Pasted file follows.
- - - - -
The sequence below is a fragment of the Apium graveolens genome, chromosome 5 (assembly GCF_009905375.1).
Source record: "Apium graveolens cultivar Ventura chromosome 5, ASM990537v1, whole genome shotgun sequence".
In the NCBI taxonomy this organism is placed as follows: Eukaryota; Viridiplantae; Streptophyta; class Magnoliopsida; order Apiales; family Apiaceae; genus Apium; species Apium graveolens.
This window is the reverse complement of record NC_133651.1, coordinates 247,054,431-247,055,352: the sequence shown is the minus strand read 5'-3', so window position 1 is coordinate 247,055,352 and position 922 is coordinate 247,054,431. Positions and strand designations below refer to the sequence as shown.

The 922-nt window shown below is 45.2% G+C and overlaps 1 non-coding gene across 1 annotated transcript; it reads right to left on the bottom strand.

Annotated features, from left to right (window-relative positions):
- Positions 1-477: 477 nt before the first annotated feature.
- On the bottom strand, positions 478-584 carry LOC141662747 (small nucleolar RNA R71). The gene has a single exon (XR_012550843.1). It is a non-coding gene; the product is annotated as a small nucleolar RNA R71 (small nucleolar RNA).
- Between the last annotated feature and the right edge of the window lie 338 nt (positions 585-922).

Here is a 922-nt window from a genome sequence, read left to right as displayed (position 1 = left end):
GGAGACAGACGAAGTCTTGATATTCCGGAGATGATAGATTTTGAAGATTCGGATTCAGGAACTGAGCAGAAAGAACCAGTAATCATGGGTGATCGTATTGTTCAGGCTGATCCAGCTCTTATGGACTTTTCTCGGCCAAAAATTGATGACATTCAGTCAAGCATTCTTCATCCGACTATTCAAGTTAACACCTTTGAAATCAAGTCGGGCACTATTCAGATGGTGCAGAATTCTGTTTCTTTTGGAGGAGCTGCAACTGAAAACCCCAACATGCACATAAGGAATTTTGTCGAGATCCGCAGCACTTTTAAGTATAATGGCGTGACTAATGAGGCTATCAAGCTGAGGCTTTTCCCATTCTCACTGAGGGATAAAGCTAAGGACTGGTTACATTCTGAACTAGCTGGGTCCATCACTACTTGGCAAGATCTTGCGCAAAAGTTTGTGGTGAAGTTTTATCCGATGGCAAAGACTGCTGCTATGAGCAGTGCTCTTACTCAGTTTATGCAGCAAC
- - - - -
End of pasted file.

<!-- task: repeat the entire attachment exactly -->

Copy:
The sequence below is a fragment of the Apium graveolens genome, chromosome 5 (assembly GCF_009905375.1).
Source record: "Apium graveolens cultivar Ventura chromosome 5, ASM990537v1, whole genome shotgun sequence".
In the NCBI taxonomy this organism is placed as follows: Eukaryota; Viridiplantae; Streptophyta; class Magnoliopsida; order Apiales; family Apiaceae; genus Apium; species Apium graveolens.
This window is the reverse complement of record NC_133651.1, coordinates 247,054,431-247,055,352: the sequence shown is the minus strand read 5'-3', so window position 1 is coordinate 247,055,352 and position 922 is coordinate 247,054,431. Positions and strand designations below refer to the sequence as shown.

The 922-nt window shown below is 45.2% G+C and overlaps 1 non-coding gene across 1 annotated transcript; it reads right to left on the bottom strand.

Annotated features, from left to right (window-relative positions):
- Positions 1-477: 477 nt before the first annotated feature.
- On the bottom strand, positions 478-584 carry LOC141662747 (small nucleolar RNA R71). The gene has a single exon (XR_012550843.1). It is a non-coding gene; the product is annotated as a small nucleolar RNA R71 (small nucleolar RNA).
- Between the last annotated feature and the right edge of the window lie 338 nt (positions 585-922).

Here is a 922-nt window from a genome sequence, read left to right as displayed (position 1 = left end):
GGAGACAGACGAAGTCTTGATATTCCGGAGATGATAGATTTTGAAGATTCGGATTCAGGAACTGAGCAGAAAGAACCAGTAATCATGGGTGATCGTATTGTTCAGGCTGATCCAGCTCTTATGGACTTTTCTCGGCCAAAAATTGATGACATTCAGTCAAGCATTCTTCATCCGACTATTCAAGTTAACACCTTTGAAATCAAGTCGGGCACTATTCAGATGGTGCAGAATTCTGTTTCTTTTGGAGGAGCTGCAACTGAAAACCCCAACATGCACATAAGGAATTTTGTCGAGATCCGCAGCACTTTTAAGTATAATGGCGTGACTAATGAGGCTATCAAGCTGAGGCTTTTCCCATTCTCACTGAGGGATAAAGCTAAGGACTGGTTACATTCTGAACTAGCTGGGTCCATCACTACTTGGCAAGATCTTGCGCAAAAGTTTGTGGTGAAGTTTTATCCGATGGCAAAGACTGCTGCTATGAGCAGTGCTCTTACTCAGTTTATGCAGCAAC